Encouraging Reasonable Judgment

Jeff Clawson, M.D.

Jeff Clawson, M.D.

Brett Patterson

Brett Patterson

Ask Doc

Greetings Brett,

Hope you are managing to stay safe and well.

We often get questions from our EMDs about the identification of the Case Entry INEFFECTIVE BREATHING listed “Turning blue or purple.”

A caller may call for a patient who is vomiting and add in the Complaint Description that a part of their body (fingers, toes, hands, feet) is blue. With this should they be selecting 6-E-01 in Case Entry?

For example, consider a patient with a history of cerebral palsy presenting with cyanosis of the feet. There is no suggestion of breathing problems at all. The patient had seen a doctor earlier in the day who advised he should go to the hospital because of concerns about blood circulation to his feet.

We understand that “Turning blue” or “Turning purple” is an INEFFECTIVE BREATHING statement. Should any mention of blue or purple always be coded as ECHO, regardless of the Complaint Description?


Name withheld


We all know that INEFFECTIVE BREATHING is a dispatch-defined term meant to capture very, very sick patients who are at imminent risk of cardiac arrest. Dr. Jeff Clawson has accurately and descriptively referred to these patients as those who are “circling the drain.” In many systems these calls generate an ECHO-level response that includes personnel not routinely assigned to all medical calls. These responders are supposed to be reserved for cases where patient outcome may depend on their response and rapid intervention.

Whether the severe distress we generally associate with cyanosis is related to respiratory function or not, we are talking about severely compromised patients here who are either in obvious, severe distress, or are unconscious or barely conscious at the time of the call. We also know the patient circumstances described in your scenario do not meet these criteria, and I think our EMDs do as well, intuitively. Additionally, we have been given good rationale for the extremity cyanosis and have been informed that the patient is not in distress.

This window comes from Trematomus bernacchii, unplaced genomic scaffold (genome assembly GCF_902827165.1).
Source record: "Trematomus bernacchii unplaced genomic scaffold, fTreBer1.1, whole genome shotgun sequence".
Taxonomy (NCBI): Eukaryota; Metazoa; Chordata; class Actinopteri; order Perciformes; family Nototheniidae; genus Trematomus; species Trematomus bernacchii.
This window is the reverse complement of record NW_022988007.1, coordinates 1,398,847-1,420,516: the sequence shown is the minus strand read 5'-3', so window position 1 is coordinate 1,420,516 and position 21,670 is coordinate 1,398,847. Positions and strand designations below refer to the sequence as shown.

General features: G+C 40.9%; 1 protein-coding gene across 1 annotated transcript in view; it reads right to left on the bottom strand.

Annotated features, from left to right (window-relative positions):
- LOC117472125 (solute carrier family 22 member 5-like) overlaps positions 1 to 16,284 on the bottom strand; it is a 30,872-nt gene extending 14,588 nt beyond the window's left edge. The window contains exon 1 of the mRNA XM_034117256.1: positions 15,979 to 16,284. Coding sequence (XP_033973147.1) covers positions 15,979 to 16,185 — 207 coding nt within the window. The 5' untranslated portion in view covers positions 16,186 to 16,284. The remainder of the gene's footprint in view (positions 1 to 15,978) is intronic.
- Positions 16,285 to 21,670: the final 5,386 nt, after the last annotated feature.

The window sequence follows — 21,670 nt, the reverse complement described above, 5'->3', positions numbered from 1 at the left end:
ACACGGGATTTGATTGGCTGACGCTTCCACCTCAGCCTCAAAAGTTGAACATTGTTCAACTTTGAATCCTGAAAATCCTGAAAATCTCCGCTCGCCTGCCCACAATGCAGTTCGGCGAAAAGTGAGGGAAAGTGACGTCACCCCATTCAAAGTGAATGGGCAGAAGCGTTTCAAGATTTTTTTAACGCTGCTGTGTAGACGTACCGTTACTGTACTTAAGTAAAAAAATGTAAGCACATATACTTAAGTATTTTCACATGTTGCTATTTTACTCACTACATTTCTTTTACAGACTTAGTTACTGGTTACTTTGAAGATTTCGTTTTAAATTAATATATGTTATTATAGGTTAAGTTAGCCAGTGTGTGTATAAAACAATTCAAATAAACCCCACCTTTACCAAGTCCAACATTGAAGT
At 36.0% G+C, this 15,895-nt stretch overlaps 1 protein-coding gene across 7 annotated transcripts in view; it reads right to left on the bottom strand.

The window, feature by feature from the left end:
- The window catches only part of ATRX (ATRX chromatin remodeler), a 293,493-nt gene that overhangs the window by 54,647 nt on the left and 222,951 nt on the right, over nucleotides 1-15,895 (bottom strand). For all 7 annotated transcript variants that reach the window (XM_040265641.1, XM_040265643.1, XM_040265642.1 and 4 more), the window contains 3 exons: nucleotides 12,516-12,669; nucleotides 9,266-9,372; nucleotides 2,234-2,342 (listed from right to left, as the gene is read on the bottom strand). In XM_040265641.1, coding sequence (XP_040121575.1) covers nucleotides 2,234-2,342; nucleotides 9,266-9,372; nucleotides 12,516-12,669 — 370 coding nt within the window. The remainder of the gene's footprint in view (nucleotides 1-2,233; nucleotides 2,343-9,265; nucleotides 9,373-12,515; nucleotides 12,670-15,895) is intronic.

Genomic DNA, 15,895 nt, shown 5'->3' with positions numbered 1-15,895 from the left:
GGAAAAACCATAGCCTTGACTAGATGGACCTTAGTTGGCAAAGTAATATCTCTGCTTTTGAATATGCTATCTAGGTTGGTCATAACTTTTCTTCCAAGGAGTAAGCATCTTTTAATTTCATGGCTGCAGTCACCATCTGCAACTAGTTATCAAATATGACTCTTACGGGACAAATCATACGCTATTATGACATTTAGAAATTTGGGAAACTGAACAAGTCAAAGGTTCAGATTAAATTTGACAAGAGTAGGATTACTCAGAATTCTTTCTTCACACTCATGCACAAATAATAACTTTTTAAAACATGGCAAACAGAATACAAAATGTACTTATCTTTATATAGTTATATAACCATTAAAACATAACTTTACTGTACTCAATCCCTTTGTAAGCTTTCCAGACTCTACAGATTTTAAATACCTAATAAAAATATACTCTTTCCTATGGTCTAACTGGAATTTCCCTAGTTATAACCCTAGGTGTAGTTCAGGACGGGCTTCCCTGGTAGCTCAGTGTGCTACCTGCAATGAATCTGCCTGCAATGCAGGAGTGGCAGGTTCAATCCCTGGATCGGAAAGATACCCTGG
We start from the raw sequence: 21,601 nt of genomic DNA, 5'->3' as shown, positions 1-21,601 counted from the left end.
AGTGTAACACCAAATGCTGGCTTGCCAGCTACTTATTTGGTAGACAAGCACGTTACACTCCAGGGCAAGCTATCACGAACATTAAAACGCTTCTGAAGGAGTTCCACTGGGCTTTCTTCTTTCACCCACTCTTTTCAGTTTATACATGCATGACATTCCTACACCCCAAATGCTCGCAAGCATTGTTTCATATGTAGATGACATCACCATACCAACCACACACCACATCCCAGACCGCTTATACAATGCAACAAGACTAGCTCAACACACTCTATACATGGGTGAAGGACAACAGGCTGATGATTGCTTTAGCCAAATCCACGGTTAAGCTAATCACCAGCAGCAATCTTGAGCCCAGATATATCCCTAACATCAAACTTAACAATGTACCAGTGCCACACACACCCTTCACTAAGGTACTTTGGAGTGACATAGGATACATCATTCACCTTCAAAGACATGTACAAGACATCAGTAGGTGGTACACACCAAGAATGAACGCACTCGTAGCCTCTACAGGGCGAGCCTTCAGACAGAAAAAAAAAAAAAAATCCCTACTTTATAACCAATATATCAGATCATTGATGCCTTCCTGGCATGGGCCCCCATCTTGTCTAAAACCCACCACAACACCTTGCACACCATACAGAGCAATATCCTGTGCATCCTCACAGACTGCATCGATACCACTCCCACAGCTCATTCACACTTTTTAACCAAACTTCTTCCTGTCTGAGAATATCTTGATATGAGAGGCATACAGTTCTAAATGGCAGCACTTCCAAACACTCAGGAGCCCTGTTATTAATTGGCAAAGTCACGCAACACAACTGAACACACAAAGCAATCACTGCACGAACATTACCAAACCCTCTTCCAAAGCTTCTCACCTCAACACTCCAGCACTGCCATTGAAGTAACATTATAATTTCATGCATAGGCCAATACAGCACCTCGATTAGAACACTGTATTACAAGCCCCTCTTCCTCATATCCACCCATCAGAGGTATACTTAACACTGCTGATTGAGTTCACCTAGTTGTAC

The elephant in the room is the caller has offered key words included in the dispatch definition of INEFFECTIVE BREATHING so, the question becomes: Do the terms alone, apart from the patient’s actual condition and circumstances, warrant the selection of an ECHO-level Determinant Descriptor? We do not think so.

If we force absolutes in an effort to decrease variance among EMDs (and ED-Qs), we risk losing valuable judgment and exacerbating over-triage, unnecessarily. However, if we allow for rational consideration of the facts on a case-by-case basis, we impart education and feedback into the QI process and eventually improve EMD judgment. In short, sticking to absolutes in QI processes discourages rational thought and promotes a lack of confidence in our QI personnel and protocol we depend on. Conversely, allowing and encouraging reasonable judgment based on obvious factors promotes thought, education, and quality.

I will extend this advice to other areas of similar concern with a different example recently presented to me. The case involved a sick person and was clearly a MEDICAL case. When asked about bleeding during Key Questioning on Protocol 26, the caller noted a minor, weeping wound on the patient’s shoulder. While shunting to Protocol 21 is intuitively inappropriate to most of us here, it may be argued such an action is correct based solely on the Yes answer to the Key Question. A shunt to Protocol 21, however, produces inappropriate questions and instructions and an inaccurate code that may mislead  potentially inappropriate responders.

In order to continually improve the protocols we work with, we need to be sure the output we analyze is actually the output of the tool and not the variance associated with calltaker freelancing. However, inaccurate or inappropriate output can also be associated with poor judgment or, more accurately here, the fear of being punished for using good judgment. In reality, these sorts of exceptions can help us maintain accurate data when good judgment provides a safety net for atypical calls that predictive tools cannot always address.

In short, we expect our EMDs to be well-trained and capable of good judgment. Our protocol and guidance should enable this, not discourage it.

Thanks, as always, for your thoughtful questions and insights.

Brett A. Patterson

Academics & Standards Associate

Chair, Medical Council of Standards

International Academies of

Emergency Dispatch®